GW170104: Observation of a 50-Solar-Mass Binary Black Hole Coalescence at Redshift 0.2

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dc.identifier.uri http://dx.doi.org/10.15488/2101
dc.identifier.uri http://www.repo.uni-hannover.de/handle/123456789/2126
dc.contributor.author Abbott, B.P.
dc.contributor.author Abbott, R.
dc.contributor.author Abbott, T.D.
dc.contributor.author Acernese, F.
dc.contributor.author Ackley, K.
dc.contributor.author et al.
dc.contributor.author LIGO Scientific Collaboration
dc.contributor.author Virgo Collaboration
dc.date.accessioned 2017-10-24T08:01:11Z
dc.date.available 2017-10-24T08:01:11Z
dc.date.issued 2017
dc.identifier.citation Abbott, B.P.; Abbott, R.; Abbott, T.D.; Acernese, F.; Ackley, K.; et, al. (LIGO Scientific Collaboration and Virgo Collaboration): GW170104: Observation of a 50-Solar-Mass Binary Black Hole Coalescence at Redshift 0.2. In: Physical Review Letters 118 (2017), Nr. 22, 221101. DOI: https://doi.org/10.1103/PhysRevLett.118.221101
dc.description.abstract We describe the observation of GW170104, a gravitational-wave signal produced by the coalescence of a pair of stellar-mass black holes. The signal was measured on January 4, 2017 at 10 11:58.6 UTC by the twin advanced detectors of the Laser Interferometer Gravitational-Wave Observatory during their second observing run, with a network signal-to-noise ratio of 13 and a false alarm rate less than 1 in 70 000 years. The inferred component black hole masses are 31.2-6.0+8.4M' and 19.4-5.9+5.3M (at the 90% credible level). The black hole spins are best constrained through measurement of the effective inspiral spin parameter, a mass-weighted combination of the spin components perpendicular to the orbital plane, χeff=-0.12-0.30+0.21. This result implies that spin configurations with both component spins positively aligned with the orbital angular momentum are disfavored. The source luminosity distance is 880-390+450 Mpc corresponding to a redshift of z=0.18-0.07+0.08. We constrain the magnitude of modifications to the gravitational-wave dispersion relation and perform null tests of general relativity. Assuming that gravitons are dispersed in vacuum like massive particles, we bound the graviton mass to mg≤7.7×10-23 eV/c2. In all cases, we find that GW170104 is consistent with general relativity. © 2017 American Physical Society. eng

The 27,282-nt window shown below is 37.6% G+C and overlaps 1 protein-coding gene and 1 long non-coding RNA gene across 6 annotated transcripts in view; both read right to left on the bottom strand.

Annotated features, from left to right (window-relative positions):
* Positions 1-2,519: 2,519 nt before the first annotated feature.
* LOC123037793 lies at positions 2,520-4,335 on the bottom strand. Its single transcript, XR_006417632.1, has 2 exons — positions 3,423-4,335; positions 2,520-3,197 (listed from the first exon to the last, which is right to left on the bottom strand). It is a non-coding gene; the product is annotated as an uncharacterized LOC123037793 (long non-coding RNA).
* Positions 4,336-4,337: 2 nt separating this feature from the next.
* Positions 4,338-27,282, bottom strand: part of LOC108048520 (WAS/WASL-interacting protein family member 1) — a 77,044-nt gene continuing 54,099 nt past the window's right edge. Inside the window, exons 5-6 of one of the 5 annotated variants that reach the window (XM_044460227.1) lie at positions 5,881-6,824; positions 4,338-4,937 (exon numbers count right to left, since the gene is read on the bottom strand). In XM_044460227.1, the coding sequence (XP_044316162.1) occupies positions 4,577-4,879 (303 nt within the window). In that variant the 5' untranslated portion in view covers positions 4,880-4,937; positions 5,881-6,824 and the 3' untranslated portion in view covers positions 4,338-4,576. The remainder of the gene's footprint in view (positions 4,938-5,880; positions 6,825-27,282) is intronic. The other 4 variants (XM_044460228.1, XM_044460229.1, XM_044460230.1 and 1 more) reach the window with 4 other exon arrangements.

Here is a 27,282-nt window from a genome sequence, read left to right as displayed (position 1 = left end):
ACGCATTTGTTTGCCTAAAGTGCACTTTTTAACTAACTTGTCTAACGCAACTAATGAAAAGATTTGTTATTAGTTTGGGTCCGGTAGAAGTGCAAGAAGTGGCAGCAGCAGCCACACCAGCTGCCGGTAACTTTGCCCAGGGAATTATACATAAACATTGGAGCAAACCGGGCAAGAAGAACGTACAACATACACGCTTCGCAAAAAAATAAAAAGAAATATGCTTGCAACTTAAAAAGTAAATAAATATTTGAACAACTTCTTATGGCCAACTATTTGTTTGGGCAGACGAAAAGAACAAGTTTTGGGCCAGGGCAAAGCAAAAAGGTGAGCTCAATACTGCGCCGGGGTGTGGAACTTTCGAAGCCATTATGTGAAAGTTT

dc.language.iso eng
dc.publisher College Park, MD : American Physical Society
dc.relation.ispartofseries Physical Review Letters 118 (2017), Nr. 22
dc.rights CC BY 4.0 Unported
dc.rights.uri https://creativecommons.org/licenses/by/4.0/
dc.subject Gravitational effects eng
dc.subject Gravity waves eng
dc.subject Interferometers eng
dc.subject Laser interferometry eng
dc.subject Relativity eng
dc.subject Signal to noise ratio eng
dc.subject Stars eng
dc.subject Testing eng
dc.subject Advanced detector eng
dc.subject General Relativity eng
dc.subject Gravitational-wave signals eng
dc.subject Laser interferometer gravitational-wave observatories eng
dc.subject Massive particles eng
dc.subject Orbital angular momentum eng
dc.subject Spin configurations eng
dc.subject Stellar-mass black holes eng
dc.subject Gravitation eng
dc.subject Gravitationswelle ger
dc.subject.ddc 530 | Physik ger
dc.title GW170104: Observation of a 50-Solar-Mass Binary Black Hole Coalescence at Redshift 0.2
dc.type article
dc.type Text
dc.relation.issn 0031-9007
dc.relation.doi https://doi.org/10.1103/PhysRevLett.118.221101
dc.bibliographicCitation.issue 22
dc.bibliographicCitation.volume 118
dc.bibliographicCitation.firstPage 221101
dc.description.version publishedVersion
tib.accessRights frei zug�nglich


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